A little bit about me: I’m a writer of fiction and games who works full-time in the tabletop games industry. I’m originally from the Hudson Valley region of New York, but after going to college in the Midwest, I landed in the Twin Cities of Minnesota. When I’m not writing or gaming, I enjoy reading about history, practicing yoga, singing karaoke, and traveling to new places and breweries. You can get in touch with me here.
I cut my teeth as a writer of fanfiction in the early days of FanFiction.net, so perhaps it’s no surprise that some of my earliest published pieces of fiction are short stories for media tie-in projects. When writing my own fiction, I tend to gravitate toward the romantic fantasy genre with the occasional foray into gothic horror and historical fiction. Besides prose, I’ve written for tabletop roleplaying games published by Cubicle 7 and Fantasy Flight Games on a freelance basis. I ran TripleCrit.com, a blog for storytellers of all sorts, from 2011 to 2021. I also spent some time reviewing games and writing advice for gamemasters and roleplayers as a contributor for Geek & Sundry. Elsewhere on my portfolio, you can check out the full list of tabletop games as well as works of fiction I’ve written, edited, or developed. If you’re an aspiring author yourself, you can read some of my tips, tricks, and insights about publishing on my blog.
I started out with freeform play-by-post roleplay in the late ’90s and finally crossed over into traditional tabletop roleplaying games in 2009. The first real RPG campaign I played in was Dark Heresy, originally published by Black Industries, where I developed a weakness for rolling on random tables and tragic PC deaths. I have my college’s Roleplaying Guild to thank for exposing me to a wide variety of games, and when I’m not running a game myself, I love to try as many different systems as possible. I’m a big fan of playing Call of Cthulhu, Legend of the Five Rings, Powered by the Apocalypse systems, Warhammer Fantasy Roleplay (any edition), and indie storytelling games such as Microscope and Lovecraftesque. I offer my advice for how to be a better roleplayer here on my blog.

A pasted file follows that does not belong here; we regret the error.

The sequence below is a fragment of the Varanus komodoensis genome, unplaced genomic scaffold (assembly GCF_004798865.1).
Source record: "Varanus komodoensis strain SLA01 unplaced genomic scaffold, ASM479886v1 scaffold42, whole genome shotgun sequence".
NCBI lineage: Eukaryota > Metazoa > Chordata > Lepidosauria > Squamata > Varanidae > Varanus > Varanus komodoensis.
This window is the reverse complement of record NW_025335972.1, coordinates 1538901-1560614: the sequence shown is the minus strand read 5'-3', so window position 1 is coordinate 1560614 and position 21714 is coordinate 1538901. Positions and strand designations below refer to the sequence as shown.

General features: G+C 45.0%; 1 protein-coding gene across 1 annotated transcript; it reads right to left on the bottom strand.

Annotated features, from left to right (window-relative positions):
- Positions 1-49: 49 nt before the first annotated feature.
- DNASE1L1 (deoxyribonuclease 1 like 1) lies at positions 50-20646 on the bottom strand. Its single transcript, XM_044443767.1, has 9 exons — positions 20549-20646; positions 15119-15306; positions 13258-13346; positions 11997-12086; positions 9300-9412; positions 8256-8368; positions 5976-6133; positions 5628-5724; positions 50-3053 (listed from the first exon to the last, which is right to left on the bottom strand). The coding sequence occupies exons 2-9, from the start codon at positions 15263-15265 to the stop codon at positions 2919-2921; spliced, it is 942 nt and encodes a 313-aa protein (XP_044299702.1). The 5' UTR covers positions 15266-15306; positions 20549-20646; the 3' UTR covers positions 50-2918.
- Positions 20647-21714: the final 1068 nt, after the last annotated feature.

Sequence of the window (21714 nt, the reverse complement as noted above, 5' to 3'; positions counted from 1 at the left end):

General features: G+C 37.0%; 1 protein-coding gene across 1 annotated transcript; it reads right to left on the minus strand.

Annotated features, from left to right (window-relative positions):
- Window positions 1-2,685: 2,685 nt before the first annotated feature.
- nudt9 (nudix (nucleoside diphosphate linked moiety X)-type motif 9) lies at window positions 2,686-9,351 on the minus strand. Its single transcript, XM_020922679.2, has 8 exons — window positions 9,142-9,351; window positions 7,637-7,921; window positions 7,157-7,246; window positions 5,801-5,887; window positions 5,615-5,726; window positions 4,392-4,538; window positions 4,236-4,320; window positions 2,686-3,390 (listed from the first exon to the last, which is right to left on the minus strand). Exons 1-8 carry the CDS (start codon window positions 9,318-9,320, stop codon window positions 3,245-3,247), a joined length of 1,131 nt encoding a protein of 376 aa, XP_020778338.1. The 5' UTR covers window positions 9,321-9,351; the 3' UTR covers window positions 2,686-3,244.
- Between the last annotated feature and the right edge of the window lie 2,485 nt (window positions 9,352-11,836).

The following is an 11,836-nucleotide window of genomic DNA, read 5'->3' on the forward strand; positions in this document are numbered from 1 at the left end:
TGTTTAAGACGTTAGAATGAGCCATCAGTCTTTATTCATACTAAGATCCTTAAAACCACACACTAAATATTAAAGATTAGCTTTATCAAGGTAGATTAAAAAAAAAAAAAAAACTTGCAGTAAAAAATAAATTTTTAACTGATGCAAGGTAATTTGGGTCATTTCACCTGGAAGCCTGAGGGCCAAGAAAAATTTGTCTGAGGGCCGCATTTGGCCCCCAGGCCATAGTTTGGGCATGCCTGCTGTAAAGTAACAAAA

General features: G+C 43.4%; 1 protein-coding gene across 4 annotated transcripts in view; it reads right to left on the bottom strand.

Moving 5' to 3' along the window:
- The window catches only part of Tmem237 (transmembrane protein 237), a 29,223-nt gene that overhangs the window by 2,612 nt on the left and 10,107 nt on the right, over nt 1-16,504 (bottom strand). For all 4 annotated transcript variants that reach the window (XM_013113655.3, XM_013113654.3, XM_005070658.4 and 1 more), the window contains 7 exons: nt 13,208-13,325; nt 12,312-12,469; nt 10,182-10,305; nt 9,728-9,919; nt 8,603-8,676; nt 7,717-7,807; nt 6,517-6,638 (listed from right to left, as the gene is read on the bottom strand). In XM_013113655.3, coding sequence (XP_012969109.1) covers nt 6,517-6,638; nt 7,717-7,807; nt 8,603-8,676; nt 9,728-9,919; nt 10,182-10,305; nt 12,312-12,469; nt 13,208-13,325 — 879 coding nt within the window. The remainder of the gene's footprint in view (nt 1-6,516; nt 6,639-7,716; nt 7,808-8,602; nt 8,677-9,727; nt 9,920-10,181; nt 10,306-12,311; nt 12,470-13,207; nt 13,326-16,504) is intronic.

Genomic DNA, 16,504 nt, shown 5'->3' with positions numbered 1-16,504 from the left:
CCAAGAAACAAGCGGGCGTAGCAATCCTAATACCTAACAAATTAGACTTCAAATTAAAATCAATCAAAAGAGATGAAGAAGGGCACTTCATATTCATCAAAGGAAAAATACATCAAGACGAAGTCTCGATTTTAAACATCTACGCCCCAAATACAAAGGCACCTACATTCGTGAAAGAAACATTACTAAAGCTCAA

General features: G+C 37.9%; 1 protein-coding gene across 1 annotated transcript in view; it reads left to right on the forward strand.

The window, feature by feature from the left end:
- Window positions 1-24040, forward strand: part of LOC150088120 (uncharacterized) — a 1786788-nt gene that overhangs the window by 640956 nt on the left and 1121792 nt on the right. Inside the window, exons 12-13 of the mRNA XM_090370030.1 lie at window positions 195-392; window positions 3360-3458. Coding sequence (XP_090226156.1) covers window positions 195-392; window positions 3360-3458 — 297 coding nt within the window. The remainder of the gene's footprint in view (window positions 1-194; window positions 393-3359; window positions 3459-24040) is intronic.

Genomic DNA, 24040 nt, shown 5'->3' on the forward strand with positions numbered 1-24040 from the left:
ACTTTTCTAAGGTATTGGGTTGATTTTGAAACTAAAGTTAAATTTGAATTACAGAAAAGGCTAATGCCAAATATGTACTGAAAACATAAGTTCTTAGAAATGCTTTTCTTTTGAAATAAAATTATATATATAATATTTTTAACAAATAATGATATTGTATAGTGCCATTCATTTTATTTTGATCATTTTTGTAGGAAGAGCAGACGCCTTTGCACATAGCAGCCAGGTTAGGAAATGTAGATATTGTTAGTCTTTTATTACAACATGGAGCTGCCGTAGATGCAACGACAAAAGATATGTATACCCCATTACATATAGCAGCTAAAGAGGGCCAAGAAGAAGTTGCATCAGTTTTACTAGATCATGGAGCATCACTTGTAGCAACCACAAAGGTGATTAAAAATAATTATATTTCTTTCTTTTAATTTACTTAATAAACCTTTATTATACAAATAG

By the time my first character died a gruesome death after a failed Fear test in Dark Heresy, I was hooked on RPGs and ready to take a seat on the other side of the gamemaster’s screen. I quickly grew to love the creative outlet of developing original scenarios as well as homebrewing settings and rules. To me, gamemastering was another form of writing, one where I could collaborate in real-time with others at the table. I’ve most often run campaigns using Dungeons & Dragons 5e because that’s what players ask for most, but I like running all sorts of different one-shots at gaming conventions. You can read my how-to articles on creating compelling adventures, preparing for sessions, and learning the craft of the game master on my blog.
Katrina Ostrander has served as editor for over a dozen media tie-in novellas spanning multiple genres including cyberpunk, fantasy, Lovecraftian horror, and science fiction. She has worked with emerging writers as well as New York Times–bestselling authors.Besides her work as an editor of tie-in fiction and developer of IPs, she has written for or developed over a dozen roleplaying game products, including adventures, supplements, and core rulebooks.
Leave a Comment